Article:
Well - I hope I've given you some food for thought. My best advice? If you only have $150 to spend, get a pair of 7 x 50 binoculars and a chaise lounge. If you have the budget (roughly $500,) get an 80mm refractor on an Alt-Az mount or something like the Orion XT8 and start observing with it. Unless you have unlimited time, you will not be able to exhaust the number of objects you can find in the night sky with one of these - probably for several years. If you have more money ($1500,) get a go-to mount and a better scope. You will see more and you would even be able to dabble in astro-imaging later on. Note that I said "dabble." Advanced astro-imaging requires a much larger investment of not only money, but time as well. If you have NO money, go to star parties and look through the members scopes.

Anyway, that's my $0.02. Other astronomers may disagree.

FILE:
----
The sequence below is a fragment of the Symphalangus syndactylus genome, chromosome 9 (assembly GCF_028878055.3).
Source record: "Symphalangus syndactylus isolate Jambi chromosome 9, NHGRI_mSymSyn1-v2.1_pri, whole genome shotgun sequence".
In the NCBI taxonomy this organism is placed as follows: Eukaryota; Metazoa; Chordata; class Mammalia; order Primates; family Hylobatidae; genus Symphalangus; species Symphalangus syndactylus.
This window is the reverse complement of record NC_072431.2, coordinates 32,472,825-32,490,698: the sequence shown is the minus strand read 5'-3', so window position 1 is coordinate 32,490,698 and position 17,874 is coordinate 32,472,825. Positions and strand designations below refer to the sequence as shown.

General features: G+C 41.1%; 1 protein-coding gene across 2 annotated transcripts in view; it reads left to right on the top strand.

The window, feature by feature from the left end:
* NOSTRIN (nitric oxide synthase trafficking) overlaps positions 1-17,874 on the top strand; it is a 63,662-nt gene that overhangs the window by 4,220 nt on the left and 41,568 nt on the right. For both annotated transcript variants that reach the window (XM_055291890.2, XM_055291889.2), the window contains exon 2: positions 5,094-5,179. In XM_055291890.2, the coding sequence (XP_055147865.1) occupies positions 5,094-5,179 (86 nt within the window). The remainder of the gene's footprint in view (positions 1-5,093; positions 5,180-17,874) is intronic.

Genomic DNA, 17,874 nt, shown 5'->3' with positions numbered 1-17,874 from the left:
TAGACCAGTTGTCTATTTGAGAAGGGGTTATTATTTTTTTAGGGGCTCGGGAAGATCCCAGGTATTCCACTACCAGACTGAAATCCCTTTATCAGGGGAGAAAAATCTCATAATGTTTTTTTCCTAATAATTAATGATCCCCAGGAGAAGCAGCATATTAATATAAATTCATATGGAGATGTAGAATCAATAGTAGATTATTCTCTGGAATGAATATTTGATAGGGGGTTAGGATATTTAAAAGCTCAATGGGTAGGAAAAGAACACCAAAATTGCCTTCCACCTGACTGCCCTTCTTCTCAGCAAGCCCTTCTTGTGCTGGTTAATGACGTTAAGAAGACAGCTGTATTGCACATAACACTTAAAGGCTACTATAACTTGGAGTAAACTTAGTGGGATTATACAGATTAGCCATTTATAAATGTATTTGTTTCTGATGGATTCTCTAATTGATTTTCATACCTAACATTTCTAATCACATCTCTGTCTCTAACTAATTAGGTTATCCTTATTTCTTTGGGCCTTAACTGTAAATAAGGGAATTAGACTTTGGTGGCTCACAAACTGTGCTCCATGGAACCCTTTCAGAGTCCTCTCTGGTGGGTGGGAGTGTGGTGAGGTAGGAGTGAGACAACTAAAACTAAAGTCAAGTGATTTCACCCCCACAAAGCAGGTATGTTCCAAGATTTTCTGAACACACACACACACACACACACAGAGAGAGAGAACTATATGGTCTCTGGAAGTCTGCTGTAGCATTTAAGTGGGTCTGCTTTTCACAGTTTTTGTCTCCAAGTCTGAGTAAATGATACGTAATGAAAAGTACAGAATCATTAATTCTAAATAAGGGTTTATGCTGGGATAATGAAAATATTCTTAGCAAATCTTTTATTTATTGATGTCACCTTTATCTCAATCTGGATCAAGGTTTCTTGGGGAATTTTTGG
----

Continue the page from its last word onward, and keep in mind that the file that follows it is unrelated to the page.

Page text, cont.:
Edited 9/30/2010, 12:24 AM CDT


Dave - Morrow, AR
 
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Burningmic
 Wednesday, September 29 2010 @ 10:04 pm EDT  
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Thank you. That was very helpful. I think you just talked me into saving some money to buy up instead of jumping at something cheaper . I am very interested in dabbling in some astrophotography. The wife has been researching cameras and is thinking about a Canon but that sets us in the same boat, saving up for the good one. It looks like $900+. I plan on coming to the Star Party. I figure it will help me know more about what I'm actually 'looking at" with different telescopes.


 
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DrakeXV
 Thursday, September 30 2010 @ 10:38 am EDT  
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yes, thank you dave. very insightful.